The obstacle for EZOfficeInventory has been the RFID readers' operating software, Syed says. Around 2014, the company says it investigated employing some of the standard UHF RFID handheld readers with its solution, but found that they all relied on Microsoft's Windows CE operating system. That, he explains, was too outdated for EZOfficeInventory's system, which required something more nimble, such as Windows Mobile, iOS or Android-based systems. With more modern operating systems, a software developer's kits (SDK) could enable the firm to integrate the device with its existing apps and software.

"It's been extremely frustrating," Syed says. The company postponed any RFID deployments as it waited for RFID device manufacturers to release updated versions of their products with a modern OS, such as Windows Mobile. "It's about connecting two entities—a reader and the app—not building software on top of Windows CE," he states.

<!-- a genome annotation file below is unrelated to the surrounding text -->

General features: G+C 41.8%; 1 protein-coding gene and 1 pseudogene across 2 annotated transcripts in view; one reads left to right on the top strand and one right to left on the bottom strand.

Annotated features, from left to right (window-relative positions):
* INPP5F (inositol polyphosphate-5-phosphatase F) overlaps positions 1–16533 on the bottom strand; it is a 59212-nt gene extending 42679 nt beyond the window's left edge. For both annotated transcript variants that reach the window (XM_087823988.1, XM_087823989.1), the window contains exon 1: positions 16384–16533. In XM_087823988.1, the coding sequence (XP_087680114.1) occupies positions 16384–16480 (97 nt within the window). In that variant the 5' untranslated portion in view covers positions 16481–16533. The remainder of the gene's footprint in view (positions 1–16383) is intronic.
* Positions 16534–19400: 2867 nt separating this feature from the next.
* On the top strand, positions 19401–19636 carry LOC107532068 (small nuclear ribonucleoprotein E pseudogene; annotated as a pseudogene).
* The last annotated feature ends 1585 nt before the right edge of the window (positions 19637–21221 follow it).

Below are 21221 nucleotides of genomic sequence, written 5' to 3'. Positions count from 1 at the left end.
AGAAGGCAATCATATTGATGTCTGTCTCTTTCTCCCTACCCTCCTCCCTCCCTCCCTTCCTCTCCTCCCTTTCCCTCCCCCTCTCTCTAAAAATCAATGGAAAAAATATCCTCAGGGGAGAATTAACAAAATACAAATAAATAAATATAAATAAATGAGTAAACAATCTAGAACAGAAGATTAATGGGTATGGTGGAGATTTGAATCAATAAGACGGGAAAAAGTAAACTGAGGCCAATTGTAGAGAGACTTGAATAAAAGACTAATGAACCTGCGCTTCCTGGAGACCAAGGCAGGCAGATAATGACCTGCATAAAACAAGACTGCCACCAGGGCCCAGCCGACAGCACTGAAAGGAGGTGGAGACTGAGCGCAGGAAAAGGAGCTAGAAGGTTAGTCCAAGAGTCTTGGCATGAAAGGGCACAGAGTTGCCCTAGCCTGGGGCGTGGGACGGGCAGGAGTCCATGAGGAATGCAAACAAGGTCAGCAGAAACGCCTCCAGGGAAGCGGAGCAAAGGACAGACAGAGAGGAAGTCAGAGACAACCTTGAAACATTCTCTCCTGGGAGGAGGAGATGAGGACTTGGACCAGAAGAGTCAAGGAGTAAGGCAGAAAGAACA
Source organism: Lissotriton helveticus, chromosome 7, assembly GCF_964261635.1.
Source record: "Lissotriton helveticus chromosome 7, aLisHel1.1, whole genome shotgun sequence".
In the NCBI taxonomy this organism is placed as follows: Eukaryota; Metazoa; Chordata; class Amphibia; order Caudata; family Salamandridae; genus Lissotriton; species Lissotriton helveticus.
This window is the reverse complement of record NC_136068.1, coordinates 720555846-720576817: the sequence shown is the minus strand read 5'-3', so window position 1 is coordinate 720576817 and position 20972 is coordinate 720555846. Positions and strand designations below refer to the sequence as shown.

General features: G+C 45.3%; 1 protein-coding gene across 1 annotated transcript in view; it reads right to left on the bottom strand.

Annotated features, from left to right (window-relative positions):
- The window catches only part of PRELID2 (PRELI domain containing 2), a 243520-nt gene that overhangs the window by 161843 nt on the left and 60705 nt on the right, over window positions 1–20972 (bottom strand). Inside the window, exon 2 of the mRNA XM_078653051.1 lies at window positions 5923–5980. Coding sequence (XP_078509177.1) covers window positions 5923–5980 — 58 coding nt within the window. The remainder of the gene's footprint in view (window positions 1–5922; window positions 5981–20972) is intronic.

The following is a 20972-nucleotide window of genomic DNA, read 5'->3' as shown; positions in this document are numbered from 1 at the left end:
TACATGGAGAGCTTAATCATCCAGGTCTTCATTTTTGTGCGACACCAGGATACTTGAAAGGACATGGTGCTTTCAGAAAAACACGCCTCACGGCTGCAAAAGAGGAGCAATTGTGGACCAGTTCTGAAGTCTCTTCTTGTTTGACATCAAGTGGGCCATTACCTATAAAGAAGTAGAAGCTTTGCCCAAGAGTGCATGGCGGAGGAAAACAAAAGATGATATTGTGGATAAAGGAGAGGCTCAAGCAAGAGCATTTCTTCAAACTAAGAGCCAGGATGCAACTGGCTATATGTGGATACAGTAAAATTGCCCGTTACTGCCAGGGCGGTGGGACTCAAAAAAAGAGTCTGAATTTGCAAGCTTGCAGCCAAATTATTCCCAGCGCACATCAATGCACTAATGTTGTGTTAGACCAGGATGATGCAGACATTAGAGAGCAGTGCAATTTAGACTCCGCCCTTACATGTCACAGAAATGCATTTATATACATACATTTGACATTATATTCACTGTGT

A compromise came in the form of Technology Solutions (UK) Ltd. (TSL), which supplied a handheld UHF RFID reader that links read data to iOS and Android devices via a Bluetooth connection. In that way, users can capture data with the reader, which then forwards that information to the devices running an EZOfficeInventory app. However, Syed says, even with this reader, there are shortcomings since the TSL readers require proprietary integration. Bar-code scanners, on the other hand, act as a keyboard, using Bluetooth HID or USB HID, which makes integration simpler and more scaleable, according to EZOfficeInventory.

Zebra technology offers a Bluetooth-enabled sled reader known as the RFD8500 that operates with any Android or iOS mobile device that supports Bluetooth 4.0 or higher. The company says it is exploring additional integrated and sled options for customers.